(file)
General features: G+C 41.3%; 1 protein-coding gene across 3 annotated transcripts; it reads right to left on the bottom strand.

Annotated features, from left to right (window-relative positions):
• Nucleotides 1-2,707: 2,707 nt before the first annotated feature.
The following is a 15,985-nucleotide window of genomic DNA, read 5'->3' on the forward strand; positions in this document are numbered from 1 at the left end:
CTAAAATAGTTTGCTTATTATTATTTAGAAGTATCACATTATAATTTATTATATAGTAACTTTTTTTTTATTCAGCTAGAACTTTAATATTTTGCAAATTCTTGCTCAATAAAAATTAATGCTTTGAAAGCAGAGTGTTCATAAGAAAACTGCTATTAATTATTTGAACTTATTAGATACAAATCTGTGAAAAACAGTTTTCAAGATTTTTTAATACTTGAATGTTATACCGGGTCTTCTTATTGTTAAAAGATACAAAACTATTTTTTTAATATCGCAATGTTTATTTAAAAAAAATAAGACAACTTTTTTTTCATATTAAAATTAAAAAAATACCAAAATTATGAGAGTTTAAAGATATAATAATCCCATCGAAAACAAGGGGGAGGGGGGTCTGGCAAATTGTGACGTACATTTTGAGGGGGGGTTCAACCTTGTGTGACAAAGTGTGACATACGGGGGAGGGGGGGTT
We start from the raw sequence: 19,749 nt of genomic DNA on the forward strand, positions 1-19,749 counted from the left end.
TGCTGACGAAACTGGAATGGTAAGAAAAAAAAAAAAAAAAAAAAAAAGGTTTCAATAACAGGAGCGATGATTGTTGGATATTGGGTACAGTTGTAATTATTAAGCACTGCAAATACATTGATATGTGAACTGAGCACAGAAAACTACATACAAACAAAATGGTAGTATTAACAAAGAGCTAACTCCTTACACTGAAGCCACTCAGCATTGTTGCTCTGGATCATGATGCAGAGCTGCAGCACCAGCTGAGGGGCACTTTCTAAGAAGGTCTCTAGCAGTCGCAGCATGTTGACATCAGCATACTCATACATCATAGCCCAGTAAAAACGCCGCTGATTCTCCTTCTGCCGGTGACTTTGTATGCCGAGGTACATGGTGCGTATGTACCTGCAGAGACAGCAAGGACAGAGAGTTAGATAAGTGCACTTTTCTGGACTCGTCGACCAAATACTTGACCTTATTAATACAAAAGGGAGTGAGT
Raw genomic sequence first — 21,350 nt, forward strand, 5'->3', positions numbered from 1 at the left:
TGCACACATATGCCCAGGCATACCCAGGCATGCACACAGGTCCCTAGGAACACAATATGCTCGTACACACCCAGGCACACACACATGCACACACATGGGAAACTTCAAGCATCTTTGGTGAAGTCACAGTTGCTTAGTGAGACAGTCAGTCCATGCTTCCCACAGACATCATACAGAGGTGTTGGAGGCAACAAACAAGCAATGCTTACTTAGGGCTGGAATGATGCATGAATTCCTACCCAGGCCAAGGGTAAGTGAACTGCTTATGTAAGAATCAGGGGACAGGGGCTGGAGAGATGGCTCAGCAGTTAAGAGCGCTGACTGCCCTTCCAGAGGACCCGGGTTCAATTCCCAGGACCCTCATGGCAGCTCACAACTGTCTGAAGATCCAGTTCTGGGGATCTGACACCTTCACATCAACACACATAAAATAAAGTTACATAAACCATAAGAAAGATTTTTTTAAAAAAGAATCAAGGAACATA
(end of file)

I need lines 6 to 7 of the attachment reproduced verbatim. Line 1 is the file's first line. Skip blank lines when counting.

We start from the raw sequence: 19,749 nt of genomic DNA on the forward strand, positions 1-19,749 counted from the left end.
TGCTGACGAAACTGGAATGGTAAGAAAAAAAAAAAAAAAAAAAAAAAGGTTTCAATAACAGGAGCGATGATTGTTGGATATTGGGTACAGTTGTAATTATTAAGCACTGCAAATACATTGATATGTGAACTGAGCACAGAAAACTACATACAAACAAAATGGTAGTATTAACAAAGAGCTAACTCCTTACACTGAAGCCACTCAGCATTGTTGCTCTGGATCATGATGCAGAGCTGCAGCACCAGCTGAGGGGCACTTTCTAAGAAGGTCTCTAGCAGTCGCAGCATGTTGACATCAGCATACTCATACATCATAGCCCAGTAAAAACGCCGCTGATTCTCCTTCTGCCGGTGACTTTGTATGCCGAGGTACATGGTGCGTATGTACCTGCAGAGACAGCAAGGACAGAGAGTTAGATAAGTGCACTTTTCTGGACTCGTCGACCAAATACTTGACCTTATTAATACAAAAGGGAGTGAGT